RAISE income tax not national insurance.

It is most unfair to raise the essential additional funding for the NHS and social care by increasing National Insurance. The funding should come from increasing income tax, which will place the burden where it can best be carried.

National Insurance is paid by all working people as soon as their annual earnings are equivalent to £9,568, that is from a very low wage. Also, currently National Insurance is not paid on annual earnings above £50,284, the very well paid do not pay proportionately.

This places the burden on the lower paid people in work, If the funding were raised by increasing income tax rates, the burden would be carried by those best able to carry it.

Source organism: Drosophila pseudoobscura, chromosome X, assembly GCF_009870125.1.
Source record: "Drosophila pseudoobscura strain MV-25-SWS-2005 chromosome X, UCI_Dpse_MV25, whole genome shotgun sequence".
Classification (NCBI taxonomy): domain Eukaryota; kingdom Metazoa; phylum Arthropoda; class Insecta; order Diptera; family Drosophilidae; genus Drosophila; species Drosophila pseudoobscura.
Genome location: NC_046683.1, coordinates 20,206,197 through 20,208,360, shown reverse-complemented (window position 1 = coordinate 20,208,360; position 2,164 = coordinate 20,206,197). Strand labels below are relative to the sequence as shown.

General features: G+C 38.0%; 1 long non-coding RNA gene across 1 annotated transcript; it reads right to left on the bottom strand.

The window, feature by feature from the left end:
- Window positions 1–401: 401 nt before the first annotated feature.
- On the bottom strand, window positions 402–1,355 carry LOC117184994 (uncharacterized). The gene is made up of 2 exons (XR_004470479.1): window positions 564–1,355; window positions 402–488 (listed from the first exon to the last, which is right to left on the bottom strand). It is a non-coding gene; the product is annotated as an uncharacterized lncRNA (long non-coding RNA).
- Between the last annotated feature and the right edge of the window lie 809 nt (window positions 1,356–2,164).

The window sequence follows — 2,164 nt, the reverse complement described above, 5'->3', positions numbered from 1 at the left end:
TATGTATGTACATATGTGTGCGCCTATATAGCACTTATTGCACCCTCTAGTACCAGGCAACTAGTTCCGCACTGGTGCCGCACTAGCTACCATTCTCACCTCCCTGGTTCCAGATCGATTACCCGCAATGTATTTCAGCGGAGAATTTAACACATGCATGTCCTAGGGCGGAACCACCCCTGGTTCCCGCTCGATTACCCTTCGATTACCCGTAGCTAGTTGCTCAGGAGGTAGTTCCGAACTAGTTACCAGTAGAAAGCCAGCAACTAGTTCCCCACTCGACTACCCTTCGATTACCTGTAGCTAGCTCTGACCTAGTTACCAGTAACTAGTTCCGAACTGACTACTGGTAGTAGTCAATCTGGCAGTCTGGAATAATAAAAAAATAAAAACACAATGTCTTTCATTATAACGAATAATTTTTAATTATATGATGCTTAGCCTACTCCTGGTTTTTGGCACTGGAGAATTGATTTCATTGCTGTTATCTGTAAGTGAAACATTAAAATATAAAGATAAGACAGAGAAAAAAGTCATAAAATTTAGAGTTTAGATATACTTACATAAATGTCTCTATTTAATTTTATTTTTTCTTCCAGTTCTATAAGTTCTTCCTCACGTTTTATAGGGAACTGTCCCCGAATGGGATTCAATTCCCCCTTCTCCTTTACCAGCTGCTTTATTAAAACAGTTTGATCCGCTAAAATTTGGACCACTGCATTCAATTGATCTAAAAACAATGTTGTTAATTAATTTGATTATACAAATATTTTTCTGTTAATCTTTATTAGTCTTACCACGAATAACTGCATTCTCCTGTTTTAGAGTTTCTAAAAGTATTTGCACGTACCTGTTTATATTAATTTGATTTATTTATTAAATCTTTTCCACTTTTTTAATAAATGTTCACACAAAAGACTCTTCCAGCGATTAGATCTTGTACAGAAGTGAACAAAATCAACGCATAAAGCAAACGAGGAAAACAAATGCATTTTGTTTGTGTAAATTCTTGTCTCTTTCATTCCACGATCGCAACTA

Lower paid workers would not be affected. Very well-paid workers would pay on their higher earning. Older pensioners who are not very well off would not be affected because they do not fall into taxation now. Importantly, those older pensioners who are well enough off to fall into taxation now, would contribute proportionately to funding the benefits that will largely come to them.

I am 78. Based on my taxable income for 2019-20, if the rate of income tax were raised from 20 per cent to 22 per cent I would pay an additional £400. Provided the increased portion was ring-fenced for NHS and Social Care, this would be perfectly acceptable to me and, I believe, to many other pensioners in a similar position.

JOHN HARVEY Abbotsbury Road, Broadstone